re comment on censorship: I know this is probably a subject you've moved on from, but I didn't really understand or realize what you were aiming for in your (somewhat wordy :-) zine. I admit, it was the nude seagull that stood out in my mind. However, I'm afraid I agree with Peter Maranci's "all censorship is evil." This doesn't mean one needs to be obnoxiously blatant. I tend to sum up my feelings with "Do as thou wilt; and thou hurtest none" (italics mine). Censorship takes a real bite out of my pleasure. As an example, if you (generalized you) want to put pictures of naked people in your zine, but don't want to offend, ask people if they would mind this. A polite "yes, that would bother me" response is all that is required for you to realize TWH is not the APA in which to show off your collection of pornography. Also, just as I would find your disregard for someone else's comfort obnoxious, so would I find their verbally blasting your request nasty and pointless.
I'm afraid I belong to the Ms. Manners' School of Deportment. I've been in enough cultures to realize somebody will think your behavior peculiar and unnatural regardless of what you do (true e.g., "You eat all your different dinner courses at the same time, off of only one plate? With the same fork?!"). Thus I have come to the conclusion that simple courtesy is the only logical and pan-cultural answer. Censorship is simply a way to say you are stupid and wrong and need to be forcibly corrected. Courtesy allows you to point out that there may be more than one way to do something, but they would really appreciate it if you would try it their way while you are in their territory -- and thank you for trying.
Yah, there's been a study of the gaming population. "The Evil Empire" commissioned it, and it was a beautiful example of poor question design and using emotionally loaded terms. Unsurprisingly it wasn't very good -- it looked like a high-school project. Lots of sound and fury, signifying... you know. If I remember correctly, it found that most players of its game were male, in the pre- and early teen age-group, slightly smarter than usual, not as disposed to physical activities... the usual. I can't quote it because apparently "The Evil Empire" wants it kept Real Quiet -- I don't know why (possible conversation postulated for the flunkies reading the report: "Why d'you suppose they quit playing after about thirteen or fourteen?" "Girls, ya dope!" "Gir...? Oh, yeah, girls!" ). Considering it was a very limited group with obvious demographics problems, commissioned by "The Evil Empire" for their game alone, I'm not really surprised it didn't show the wide variety of gamers Planet Ten commonly has.
I found out the possible reason why Clan Brujah is considered obscene by some stores, and I thought the Pack would get a laugh out of it. Funnily enough, it's not the title (bruja is Spanish for witch), but that in one of the "quotes" for the NPCs the word "fuck" is used. Once.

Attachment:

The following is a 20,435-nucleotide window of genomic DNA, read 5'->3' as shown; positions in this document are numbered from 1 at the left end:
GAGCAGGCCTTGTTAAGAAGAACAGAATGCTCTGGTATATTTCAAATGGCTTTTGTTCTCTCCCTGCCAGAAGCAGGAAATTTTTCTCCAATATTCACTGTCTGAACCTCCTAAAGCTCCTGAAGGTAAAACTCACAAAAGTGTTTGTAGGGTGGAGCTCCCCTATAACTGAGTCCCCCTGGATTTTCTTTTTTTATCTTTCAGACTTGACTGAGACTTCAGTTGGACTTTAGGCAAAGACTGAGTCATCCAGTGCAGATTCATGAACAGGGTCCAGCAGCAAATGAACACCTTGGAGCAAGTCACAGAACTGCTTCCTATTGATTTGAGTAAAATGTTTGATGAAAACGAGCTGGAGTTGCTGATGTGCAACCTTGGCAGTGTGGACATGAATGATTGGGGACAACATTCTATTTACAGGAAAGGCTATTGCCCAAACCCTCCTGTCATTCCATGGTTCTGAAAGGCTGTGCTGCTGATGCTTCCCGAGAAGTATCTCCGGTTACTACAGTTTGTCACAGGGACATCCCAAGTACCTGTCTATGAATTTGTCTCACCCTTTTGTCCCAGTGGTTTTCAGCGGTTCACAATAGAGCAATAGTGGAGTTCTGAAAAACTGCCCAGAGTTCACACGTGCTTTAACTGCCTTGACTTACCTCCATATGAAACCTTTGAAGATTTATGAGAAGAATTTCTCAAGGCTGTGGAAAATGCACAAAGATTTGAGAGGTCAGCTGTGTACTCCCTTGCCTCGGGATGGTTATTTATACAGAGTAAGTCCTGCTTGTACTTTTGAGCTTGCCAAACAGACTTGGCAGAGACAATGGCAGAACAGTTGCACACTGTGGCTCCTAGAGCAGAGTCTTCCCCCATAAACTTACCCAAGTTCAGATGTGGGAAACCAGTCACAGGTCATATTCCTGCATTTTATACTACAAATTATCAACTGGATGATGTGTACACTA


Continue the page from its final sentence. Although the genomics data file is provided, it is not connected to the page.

I love middle class mentalities, much the same way I like to watch surgery on someone else. Here's this book about brutal, murderous, sociopathic, sadistic dead things, and when a "naughty" word associated with sex is used, everyone is up in arms. Go figure. "Pehrsonally, oi think so-sai-eh-tee's to blame."
This may sound nit-picky, but could you not insert little written bits from one page onto other pages? It's disturbingly reminiscent of reading women's magazines -- a forum I've grown to despise. You know, "Her heaving breasts were continued on page 237" and then you can't find the damn page for all the ads! If you finish one written piece and then start the next one it would make it much easier to read. Thanks!
I read your comment to Blacow concerning "precognitive commitment" with interest, especially as I recently discovered some interesting stuff on the net. Some examples follow: (italics mine)
"BAPTIST VOLUNTEER PREYED ON GIRLS? Thomas Road Baptist Church in Phoenix failed to screen church volunteer John Herman Kuiper for a criminal record when it permitted him to drive a church bus & volunteer at youth events. Kuiper, who had been convicted in 1991 of a felony charge of 3rd degree sexual assault, was arrested in Phoenix for molesting 5 girls. As a church bus driver in Fort Collins, Colorado, he had received a deferred sentence for molesting a little girl, 5. Rev. Ken Adrian, church pastor, complained to media that the publicity was not good for his Phoenix church. Source: Arizona Republic 11/4/92. "
"SETTLEMENT SHROUDS BAPTIST CASE. A secret settlement was reached just before a civil suit went to jury against Moffett Road Baptist Church minister Henry Hobson, Mobile, for sexually abusing a girl, 14. Hobson admitted having sexual intercourse with the girl he referred to as an adopted daughter, once when she accompanied him on church "visitation". He admitted she "wanted out", but called her a "pleasant diversion." At first he denied her accusations and asked her to say she had lied, for "damage control." He resigned in April 1991 after a suicide attempt when the girl confided in the youth pastor about him. Attorney Robert Cunningham, Jr. told jurors that many church members shunned the 9th grader, blaming her. His attorney argued, "It certainly was not part of his job to have sexual intercourse with her, and therefore the church is not responsible," adding: "He thought it was better she learn about sex from him rather than some young boy at school." Source: Mobile Register 2/12/93.